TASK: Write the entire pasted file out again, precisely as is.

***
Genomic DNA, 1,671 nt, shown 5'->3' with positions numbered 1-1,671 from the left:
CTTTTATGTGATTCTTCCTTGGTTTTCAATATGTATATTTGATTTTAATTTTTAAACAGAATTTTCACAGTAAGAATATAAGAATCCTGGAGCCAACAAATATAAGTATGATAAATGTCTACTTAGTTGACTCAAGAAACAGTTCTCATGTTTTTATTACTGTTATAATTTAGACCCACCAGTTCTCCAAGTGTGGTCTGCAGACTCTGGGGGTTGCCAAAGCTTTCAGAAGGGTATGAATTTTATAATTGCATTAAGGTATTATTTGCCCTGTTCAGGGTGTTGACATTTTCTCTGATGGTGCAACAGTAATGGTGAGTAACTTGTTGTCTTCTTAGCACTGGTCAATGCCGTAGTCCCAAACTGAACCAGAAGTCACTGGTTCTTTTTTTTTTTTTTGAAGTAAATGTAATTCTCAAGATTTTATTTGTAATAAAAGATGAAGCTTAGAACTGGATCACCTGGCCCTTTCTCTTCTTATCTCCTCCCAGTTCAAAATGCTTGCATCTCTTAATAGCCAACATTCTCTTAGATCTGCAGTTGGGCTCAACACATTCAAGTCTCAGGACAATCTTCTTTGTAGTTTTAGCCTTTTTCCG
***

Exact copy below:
Genomic DNA, 1,671 nt, shown 5'->3' with positions numbered 1-1,671 from the left:
CTTTTATGTGATTCTTCCTTGGTTTTCAATATGTATATTTGATTTTAATTTTTAAACAGAATTTTCACAGTAAGAATATAAGAATCCTGGAGCCAACAAATATAAGTATGATAAATGTCTACTTAGTTGACTCAAGAAACAGTTCTCATGTTTTTATTACTGTTATAATTTAGACCCACCAGTTCTCCAAGTGTGGTCTGCAGACTCTGGGGGTTGCCAAAGCTTTCAGAAGGGTATGAATTTTATAATTGCATTAAGGTATTATTTGCCCTGTTCAGGGTGTTGACATTTTCTCTGATGGTGCAACAGTAATGGTGAGTAACTTGTTGTCTTCTTAGCACTGGTCAATGCCGTAGTCCCAAACTGAACCAGAAGTCACTGGTTCTTTTTTTTTTTTTTGAAGTAAATGTAATTCTCAAGATTTTATTTGTAATAAAAGATGAAGCTTAGAACTGGATCACCTGGCCCTTTCTCTTCTTATCTCCTCCCAGTTCAAAATGCTTGCATCTCTTAATAGCCAACATTCTCTTAGATCTGCAGTTGGGCTCAACACATTCAAGTCTCAGGACAATCTTCTTTGTAGTTTTAGCCTTTTTCCG